I just finished reading a novel on Kindle that I got for $1.99. It’s called Vintage, and it’s written by a practicing lawyer named Susan Gloss. The book as a whole was pretty good; I’d give it a 3.5 out of 5. However, I can’t stop thinking about it, as the author did many smart and unique things. Frankly, it’s a pity that smart and unique are what separates a good book from a mediocre one, because in my opinion all fiction should be smart and unique.
I need to give a basic story line as well as reveal a few things in order for you to understand why this book spoke to me so much as an editor and the owner of a writing blog (but not so much as a reader), so I apologize at the outset.
The book explores three women: a pregnant eighteen-year-old whose boyfriend just broke their engagement, a thirty-eight-year-old divorcée who owns a shop selling vintage clothing, and woman in her late fifties whose marriage might or might not be falling apart. Their lives intertwine and they end up helping each other grow.
Now here’s the thing: the story line is not unique at all, right? Pretty stock-like characters, no? How many novels have you read where people are struggling with relationships? Where a group of strangers are thrown together and end up making an impact on each others’ lives? Where boy meets girl, boy gets girl, boy loses girl, boy gets girl back? No doubt you have concluded that Vintage is typical women’s fiction, or as I refer to this genre, “good trash.”
So how did Gloss take this overdone, boilerplate-of-a-storyline and make it unique?
1. She chose something she knew and used it as her backdrop
Just because you aren’t a) a pregnant teenager who had a clinically depressed mother, 2) a childless divorcée with a tattoo, 3) an Indian immigrant with a super-American daughter, or even 4) a woman, doesn’t mean you can’t write about it. How can you ever hope to grow as a writer or explore anything outside the four walls of your home if you don’t stretch your boundaries?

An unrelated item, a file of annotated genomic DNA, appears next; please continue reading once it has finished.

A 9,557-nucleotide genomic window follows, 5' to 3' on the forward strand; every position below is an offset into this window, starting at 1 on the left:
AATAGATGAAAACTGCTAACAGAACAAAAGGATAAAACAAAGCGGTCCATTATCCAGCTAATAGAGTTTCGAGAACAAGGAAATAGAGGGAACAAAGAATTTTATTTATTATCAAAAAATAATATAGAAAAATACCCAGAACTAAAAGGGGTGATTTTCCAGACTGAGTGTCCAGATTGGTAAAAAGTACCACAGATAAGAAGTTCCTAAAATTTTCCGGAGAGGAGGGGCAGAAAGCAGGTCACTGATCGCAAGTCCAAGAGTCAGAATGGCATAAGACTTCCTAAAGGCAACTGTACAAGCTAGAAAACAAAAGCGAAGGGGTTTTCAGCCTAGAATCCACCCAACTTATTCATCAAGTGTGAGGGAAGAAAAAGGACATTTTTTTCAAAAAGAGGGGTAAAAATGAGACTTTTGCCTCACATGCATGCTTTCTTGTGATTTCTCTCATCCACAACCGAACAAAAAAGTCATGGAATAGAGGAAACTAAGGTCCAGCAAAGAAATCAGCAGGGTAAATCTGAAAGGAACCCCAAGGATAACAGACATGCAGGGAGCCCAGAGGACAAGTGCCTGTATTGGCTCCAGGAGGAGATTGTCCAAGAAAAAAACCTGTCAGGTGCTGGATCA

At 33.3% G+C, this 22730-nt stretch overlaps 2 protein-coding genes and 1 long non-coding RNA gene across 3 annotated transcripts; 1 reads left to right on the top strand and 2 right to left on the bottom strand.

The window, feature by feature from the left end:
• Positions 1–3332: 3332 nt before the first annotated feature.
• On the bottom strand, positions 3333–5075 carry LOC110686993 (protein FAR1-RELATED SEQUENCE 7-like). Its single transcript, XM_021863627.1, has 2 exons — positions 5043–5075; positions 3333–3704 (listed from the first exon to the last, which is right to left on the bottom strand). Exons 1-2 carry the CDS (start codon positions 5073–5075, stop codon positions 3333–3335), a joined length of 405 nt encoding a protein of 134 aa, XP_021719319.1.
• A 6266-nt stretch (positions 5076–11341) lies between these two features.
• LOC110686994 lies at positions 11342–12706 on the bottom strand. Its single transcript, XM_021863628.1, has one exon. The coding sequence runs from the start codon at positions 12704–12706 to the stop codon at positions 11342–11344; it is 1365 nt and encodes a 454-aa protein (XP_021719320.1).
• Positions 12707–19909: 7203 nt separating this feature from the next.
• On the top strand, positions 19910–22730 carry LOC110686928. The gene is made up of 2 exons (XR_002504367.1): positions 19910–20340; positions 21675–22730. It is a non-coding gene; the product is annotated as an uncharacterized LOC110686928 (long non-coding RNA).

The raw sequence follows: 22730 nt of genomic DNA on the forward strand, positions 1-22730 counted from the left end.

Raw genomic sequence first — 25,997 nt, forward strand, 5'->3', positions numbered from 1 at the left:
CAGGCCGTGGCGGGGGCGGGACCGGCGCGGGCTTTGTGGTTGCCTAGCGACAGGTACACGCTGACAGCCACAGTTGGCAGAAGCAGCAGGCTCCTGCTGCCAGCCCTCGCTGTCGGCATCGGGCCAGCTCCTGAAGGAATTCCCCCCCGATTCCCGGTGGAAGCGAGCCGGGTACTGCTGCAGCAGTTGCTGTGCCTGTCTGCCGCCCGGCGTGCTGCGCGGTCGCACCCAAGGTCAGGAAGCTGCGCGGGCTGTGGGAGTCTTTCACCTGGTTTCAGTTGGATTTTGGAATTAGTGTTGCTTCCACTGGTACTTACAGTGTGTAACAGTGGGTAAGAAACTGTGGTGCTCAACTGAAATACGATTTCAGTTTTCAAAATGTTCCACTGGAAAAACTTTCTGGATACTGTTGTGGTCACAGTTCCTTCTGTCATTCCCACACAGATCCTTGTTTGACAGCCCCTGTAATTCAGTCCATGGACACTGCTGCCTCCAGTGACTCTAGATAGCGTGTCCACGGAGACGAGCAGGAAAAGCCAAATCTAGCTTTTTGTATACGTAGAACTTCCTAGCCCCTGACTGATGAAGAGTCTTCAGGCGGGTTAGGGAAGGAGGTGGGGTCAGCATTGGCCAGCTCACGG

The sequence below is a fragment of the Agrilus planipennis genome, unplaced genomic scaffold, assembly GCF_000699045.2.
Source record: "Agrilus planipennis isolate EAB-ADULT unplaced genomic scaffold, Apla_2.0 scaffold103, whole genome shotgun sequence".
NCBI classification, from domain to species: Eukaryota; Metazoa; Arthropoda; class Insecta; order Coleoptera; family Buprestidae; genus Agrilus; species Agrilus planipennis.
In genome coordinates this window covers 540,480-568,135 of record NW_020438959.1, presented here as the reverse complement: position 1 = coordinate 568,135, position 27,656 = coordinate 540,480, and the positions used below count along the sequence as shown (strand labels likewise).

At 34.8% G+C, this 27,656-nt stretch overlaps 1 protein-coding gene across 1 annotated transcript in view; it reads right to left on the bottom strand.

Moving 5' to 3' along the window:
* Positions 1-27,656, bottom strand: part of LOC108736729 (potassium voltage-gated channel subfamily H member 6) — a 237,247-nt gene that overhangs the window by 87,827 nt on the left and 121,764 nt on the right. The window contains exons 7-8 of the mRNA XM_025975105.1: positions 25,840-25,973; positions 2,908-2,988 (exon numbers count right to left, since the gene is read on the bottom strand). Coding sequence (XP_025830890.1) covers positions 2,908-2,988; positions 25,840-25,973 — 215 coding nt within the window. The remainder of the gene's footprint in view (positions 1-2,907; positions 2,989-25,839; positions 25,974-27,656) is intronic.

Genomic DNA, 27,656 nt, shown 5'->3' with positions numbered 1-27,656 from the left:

On the other hand, you must make your book sound authentic, and you must create a unique backdrop into which to drop your boilerplate story line. Here is where you should go with what you’re familiar with. Gloss, for instance, aside from being a lawyer, has a lifelong fascination with vintage clothing and in fact runs an Etsy shop to sell her finds. She also lives in Madison, Wisconsin, which is the setting of the story. This is how she made her story different and convincing. We could see, hear, and smell downtown Madison, and none of the vintage clothing details felt artificial.
2. She didn’t give in to clichéd situations
And believe me, she had many opportunities. Here’s one: The vintage store owner’s ex is an alcoholic, and he breaks into her apartment one night. And then of course her new significant other shows up in the middle of the confusion. Can you get more clichéd than that? Gloss steered clear of three typical outcomes:
- He starts beating her up and the new SO gets there just in time
- He tries to rape her and the new SO walks in on them and thinks she’s two-timing him
- She decides to give her ex another chance
Here’s another one: when they’re driving home from the motel the new boyfriend asks calmly, “Is there anything still between the two of you?” And he actually believes her when she says no, and that’s the end of it. In fact, the couple, are, refreshingly, totally open and honest with each other. The conflict, which by the way must exist in any novel, has nothing to do with a misunderstanding that almost ruins everything but is righted just before the point of no return. Nice one, Gloss.